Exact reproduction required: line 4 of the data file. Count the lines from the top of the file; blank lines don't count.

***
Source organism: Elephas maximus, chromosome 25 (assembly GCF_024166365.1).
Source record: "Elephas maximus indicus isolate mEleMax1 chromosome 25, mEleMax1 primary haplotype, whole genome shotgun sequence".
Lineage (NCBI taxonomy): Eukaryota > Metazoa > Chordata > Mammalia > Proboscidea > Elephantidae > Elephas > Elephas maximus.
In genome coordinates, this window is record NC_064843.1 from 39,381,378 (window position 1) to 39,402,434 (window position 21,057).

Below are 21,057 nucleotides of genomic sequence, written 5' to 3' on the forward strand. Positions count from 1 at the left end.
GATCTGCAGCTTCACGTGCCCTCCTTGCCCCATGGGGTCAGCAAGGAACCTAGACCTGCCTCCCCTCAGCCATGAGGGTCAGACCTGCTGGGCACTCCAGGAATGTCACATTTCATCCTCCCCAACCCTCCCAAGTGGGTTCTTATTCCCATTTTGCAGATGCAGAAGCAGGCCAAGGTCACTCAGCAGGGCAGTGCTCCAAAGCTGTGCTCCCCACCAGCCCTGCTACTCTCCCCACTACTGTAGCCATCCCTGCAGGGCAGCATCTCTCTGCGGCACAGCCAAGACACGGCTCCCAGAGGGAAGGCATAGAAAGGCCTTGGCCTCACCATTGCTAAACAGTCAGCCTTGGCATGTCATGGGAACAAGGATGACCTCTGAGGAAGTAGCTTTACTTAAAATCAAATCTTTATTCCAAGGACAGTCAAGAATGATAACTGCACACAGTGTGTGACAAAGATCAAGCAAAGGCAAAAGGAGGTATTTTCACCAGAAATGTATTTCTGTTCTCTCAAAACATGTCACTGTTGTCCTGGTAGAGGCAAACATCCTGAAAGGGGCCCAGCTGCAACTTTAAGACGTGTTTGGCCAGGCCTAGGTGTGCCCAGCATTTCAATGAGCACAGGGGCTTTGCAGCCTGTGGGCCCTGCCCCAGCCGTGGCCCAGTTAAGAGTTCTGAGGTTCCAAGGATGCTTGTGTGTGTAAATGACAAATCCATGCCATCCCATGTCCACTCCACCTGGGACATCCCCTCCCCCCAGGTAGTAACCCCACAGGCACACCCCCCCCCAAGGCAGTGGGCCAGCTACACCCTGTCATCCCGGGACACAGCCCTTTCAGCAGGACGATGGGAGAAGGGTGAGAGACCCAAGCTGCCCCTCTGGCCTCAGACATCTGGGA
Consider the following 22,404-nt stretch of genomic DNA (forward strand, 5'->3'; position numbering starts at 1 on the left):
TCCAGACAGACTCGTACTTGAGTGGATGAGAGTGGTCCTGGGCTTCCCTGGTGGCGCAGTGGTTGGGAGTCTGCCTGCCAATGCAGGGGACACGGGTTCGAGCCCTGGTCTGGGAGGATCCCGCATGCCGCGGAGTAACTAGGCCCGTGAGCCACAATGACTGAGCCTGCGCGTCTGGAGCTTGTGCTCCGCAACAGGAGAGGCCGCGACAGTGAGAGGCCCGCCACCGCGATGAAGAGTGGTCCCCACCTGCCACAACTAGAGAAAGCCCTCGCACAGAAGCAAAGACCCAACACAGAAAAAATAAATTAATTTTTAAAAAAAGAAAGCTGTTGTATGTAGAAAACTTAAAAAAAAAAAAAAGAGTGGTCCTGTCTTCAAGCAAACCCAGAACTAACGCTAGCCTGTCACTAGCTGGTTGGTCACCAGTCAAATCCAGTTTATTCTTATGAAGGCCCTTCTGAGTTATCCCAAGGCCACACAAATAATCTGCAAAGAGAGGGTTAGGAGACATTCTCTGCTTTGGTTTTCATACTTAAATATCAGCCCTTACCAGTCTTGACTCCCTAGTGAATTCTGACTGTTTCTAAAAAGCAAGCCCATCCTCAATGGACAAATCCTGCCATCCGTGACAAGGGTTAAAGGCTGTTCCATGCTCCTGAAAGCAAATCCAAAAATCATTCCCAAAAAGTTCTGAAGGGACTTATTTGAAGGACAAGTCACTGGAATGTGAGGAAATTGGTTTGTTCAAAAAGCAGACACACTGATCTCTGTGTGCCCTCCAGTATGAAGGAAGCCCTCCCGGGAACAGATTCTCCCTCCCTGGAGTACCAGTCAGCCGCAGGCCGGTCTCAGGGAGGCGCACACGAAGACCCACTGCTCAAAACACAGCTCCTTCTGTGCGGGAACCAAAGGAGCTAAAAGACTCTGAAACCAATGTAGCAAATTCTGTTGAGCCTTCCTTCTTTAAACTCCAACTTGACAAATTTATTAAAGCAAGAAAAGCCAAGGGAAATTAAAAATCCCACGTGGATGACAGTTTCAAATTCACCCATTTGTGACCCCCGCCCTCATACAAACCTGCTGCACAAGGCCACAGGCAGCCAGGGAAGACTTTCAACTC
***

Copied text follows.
In genome coordinates, this window is record NC_064843.1 from 39,381,378 (window position 1) to 39,402,434 (window position 21,057).